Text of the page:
skip navigation

PUBLICATIONS

Register for Latest Research

Stay Informed
Register with NCJRS to receive NCJRS's biweekly e-newsletter JUSTINFO and additional periodic emails from NCJRS and the NCJRS federal sponsors that highlight the latest research published or sponsored by the Office of Justice Programs.

NCJRS Abstract

The document referenced below is part of the NCJRS Virtual Library collection. To conduct further searches of the collection, visit the Virtual Library. See the Obtain Documents page for direction on how to access resources online, via mail, through interlibrary loans, or in a local library.

 

NCJ Number: 74498 Find in a Library
Title: Examination of the Need for Trained Negotiators in Hostage/Siege Situations
Author(s): S T Nicholson
Date Published: 1979
Page Count: 16
Format: Document
Language: English
Country: United Kingdom
Annotation: Information important to the efforts of trained negotiators in hostage or siege situations is reviewed, based on profiles of three types of hostagetakers: the criminal, the psychotic, and the terrorist.
Abstract: Criminals usually take hostages as a last resort and are often the least difficult to deal with, while psychotics are less predictable and may derive pleasure from the attention they receive. Terrorists present the most difficult of hostage situations. They generally have clearly defined goals and limits as to what they are prepared to do. Most terrorists are between the ages of 22 and 25, are unmarried males, long-term city residents, and university educated. Moreover, they are from the middle or upper classes, and their parents are of liberal political outlooks. The terrorists' ideological tendencies lean towards anarchism, Marxist-Leninism, or nationalism. The negotiator should always be aware of the psychological stresses to which the hostage can be subjected. Emotional bonds are often formed between the hostage and the captor, as evidenced by the Stockholm Syndrome, and these bonds may help to save the hostages' lives in that captives who are locked away or bound and blindfolded seem less human to captors who, therefore, find it easier to kill them. Negotiators should encourage interaction between captives and captors through health checks and discussions. The most effective negotiators are persons of sufficient status to impress the hostagetakers; they are mature, physically fit, mentally alert, outgoing, capable of verbal persuasion, and experienced in interrogative techniques. Their tactics include the initiation of delaying actions to allow time to find out information on both captives and captors, and the identification of the ultimate point to which either side would be willing to agree, as well as the common grounds between the hostagetaker and the negotiator. A network of trained negotiators is recommended. Brief background information on current terrorist organizations is presented, and a 10-item bibliography is included.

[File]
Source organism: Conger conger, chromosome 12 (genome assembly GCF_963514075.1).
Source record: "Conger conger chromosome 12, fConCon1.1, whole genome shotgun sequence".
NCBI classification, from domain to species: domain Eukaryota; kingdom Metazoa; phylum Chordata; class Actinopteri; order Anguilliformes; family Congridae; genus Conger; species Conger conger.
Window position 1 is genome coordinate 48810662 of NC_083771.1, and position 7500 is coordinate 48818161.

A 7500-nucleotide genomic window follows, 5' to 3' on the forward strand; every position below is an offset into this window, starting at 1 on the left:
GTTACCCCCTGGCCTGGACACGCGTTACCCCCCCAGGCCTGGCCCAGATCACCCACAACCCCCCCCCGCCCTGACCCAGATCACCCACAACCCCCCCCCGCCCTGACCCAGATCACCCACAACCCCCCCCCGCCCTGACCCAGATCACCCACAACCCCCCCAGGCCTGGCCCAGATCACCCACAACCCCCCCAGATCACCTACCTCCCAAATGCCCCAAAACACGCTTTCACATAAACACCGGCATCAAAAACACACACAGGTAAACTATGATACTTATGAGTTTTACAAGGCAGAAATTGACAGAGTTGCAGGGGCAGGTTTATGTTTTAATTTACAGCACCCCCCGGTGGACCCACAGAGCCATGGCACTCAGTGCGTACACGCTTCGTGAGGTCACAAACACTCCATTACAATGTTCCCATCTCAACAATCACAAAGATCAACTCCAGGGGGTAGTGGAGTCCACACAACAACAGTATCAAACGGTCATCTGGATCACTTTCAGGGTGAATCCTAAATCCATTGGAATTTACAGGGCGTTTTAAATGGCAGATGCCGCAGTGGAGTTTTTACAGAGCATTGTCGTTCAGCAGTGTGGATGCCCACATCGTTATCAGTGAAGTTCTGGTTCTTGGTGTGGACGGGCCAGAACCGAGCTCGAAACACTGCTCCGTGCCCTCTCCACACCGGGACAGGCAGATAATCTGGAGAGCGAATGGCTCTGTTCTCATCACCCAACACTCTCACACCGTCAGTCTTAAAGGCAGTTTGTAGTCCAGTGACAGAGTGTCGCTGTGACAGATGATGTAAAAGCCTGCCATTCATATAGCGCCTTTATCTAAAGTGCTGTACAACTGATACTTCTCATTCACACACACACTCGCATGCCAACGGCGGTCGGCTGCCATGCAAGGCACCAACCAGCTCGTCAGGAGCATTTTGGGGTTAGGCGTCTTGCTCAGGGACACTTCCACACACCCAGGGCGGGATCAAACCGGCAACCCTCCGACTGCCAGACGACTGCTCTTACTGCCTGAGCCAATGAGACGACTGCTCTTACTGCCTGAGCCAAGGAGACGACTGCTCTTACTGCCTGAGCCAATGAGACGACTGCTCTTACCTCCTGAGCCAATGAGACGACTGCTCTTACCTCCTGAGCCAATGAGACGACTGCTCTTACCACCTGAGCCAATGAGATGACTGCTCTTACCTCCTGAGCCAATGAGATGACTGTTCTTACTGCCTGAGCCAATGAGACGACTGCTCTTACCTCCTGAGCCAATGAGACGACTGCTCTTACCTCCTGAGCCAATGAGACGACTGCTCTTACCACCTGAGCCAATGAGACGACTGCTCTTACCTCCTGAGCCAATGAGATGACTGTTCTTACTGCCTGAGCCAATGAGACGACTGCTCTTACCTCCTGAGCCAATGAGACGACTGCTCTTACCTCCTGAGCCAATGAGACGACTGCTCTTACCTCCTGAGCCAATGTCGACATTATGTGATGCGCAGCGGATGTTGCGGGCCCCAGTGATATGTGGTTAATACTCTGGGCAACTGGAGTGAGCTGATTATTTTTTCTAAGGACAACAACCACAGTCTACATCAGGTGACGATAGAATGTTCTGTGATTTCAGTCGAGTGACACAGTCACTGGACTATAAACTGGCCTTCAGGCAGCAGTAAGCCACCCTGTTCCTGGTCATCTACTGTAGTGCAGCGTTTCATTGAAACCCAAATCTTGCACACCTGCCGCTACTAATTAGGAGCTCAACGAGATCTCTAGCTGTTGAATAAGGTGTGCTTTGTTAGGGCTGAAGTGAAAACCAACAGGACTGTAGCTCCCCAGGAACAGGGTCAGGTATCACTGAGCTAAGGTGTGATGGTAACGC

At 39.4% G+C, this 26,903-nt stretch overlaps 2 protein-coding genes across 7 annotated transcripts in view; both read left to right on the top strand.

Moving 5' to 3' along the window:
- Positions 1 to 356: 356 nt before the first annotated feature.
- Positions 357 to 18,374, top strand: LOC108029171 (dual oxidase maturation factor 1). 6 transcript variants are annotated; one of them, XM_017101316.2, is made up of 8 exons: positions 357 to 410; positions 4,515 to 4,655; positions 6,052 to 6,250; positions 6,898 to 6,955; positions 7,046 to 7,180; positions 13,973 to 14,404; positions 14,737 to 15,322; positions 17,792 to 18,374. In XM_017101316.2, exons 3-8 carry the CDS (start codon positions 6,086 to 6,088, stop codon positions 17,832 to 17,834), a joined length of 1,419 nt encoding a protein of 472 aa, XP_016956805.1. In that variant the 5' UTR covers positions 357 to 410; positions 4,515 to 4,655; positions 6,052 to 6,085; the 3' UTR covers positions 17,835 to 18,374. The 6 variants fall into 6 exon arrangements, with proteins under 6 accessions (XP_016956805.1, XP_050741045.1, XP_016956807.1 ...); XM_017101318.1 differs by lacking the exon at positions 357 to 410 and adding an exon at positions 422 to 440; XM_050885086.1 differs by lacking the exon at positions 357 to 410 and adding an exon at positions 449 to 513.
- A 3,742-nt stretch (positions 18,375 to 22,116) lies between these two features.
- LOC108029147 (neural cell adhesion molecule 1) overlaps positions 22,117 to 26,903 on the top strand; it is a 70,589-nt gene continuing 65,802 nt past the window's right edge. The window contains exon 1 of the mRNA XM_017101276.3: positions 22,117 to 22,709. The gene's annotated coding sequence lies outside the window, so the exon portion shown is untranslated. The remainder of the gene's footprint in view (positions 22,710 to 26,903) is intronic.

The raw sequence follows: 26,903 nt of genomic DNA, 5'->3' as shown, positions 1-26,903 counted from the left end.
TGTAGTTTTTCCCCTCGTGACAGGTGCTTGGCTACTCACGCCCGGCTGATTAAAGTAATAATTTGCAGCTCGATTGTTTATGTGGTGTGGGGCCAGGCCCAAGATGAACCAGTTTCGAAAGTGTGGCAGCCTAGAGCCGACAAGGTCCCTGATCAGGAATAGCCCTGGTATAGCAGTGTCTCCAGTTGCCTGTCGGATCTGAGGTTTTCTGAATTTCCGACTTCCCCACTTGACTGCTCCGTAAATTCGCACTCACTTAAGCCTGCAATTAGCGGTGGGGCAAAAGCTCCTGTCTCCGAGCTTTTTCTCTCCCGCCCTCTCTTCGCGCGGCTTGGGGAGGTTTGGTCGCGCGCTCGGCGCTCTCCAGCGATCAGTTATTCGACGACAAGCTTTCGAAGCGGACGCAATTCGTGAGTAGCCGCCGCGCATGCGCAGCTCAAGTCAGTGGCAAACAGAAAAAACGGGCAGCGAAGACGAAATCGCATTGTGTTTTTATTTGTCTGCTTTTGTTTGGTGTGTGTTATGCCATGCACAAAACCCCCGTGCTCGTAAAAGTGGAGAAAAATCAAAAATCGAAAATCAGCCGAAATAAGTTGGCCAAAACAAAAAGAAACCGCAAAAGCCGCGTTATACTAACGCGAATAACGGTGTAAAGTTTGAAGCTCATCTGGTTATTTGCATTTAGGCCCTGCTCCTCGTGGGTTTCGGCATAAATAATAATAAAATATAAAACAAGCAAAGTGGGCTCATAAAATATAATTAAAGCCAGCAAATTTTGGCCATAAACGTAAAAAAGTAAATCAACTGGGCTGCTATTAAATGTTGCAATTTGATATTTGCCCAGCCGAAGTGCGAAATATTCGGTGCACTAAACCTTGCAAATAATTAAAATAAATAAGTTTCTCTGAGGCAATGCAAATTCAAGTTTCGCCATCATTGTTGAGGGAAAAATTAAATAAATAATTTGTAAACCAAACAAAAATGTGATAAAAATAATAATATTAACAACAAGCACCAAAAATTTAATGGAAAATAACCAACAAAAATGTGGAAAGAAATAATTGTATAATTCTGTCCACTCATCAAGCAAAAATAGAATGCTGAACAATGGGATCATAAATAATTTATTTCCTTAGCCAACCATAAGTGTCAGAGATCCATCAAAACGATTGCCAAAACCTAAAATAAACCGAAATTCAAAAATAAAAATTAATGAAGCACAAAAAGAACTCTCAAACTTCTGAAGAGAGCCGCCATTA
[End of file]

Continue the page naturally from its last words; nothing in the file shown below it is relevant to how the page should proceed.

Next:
Index Term(s): Hostages; Negotiation; Police hostage-negotiation units; Terrorist profiles
To cite this abstract, use the following link:
http://www.ncjrs.gov/App/publications/abstract.aspx?ID=74498

*A link to the full-text document is provided whenever possible. For documents not available online, a link to the publisher's website is provided. Tell us how you use the NCJRS Library and Abstracts Database - send us your feedback.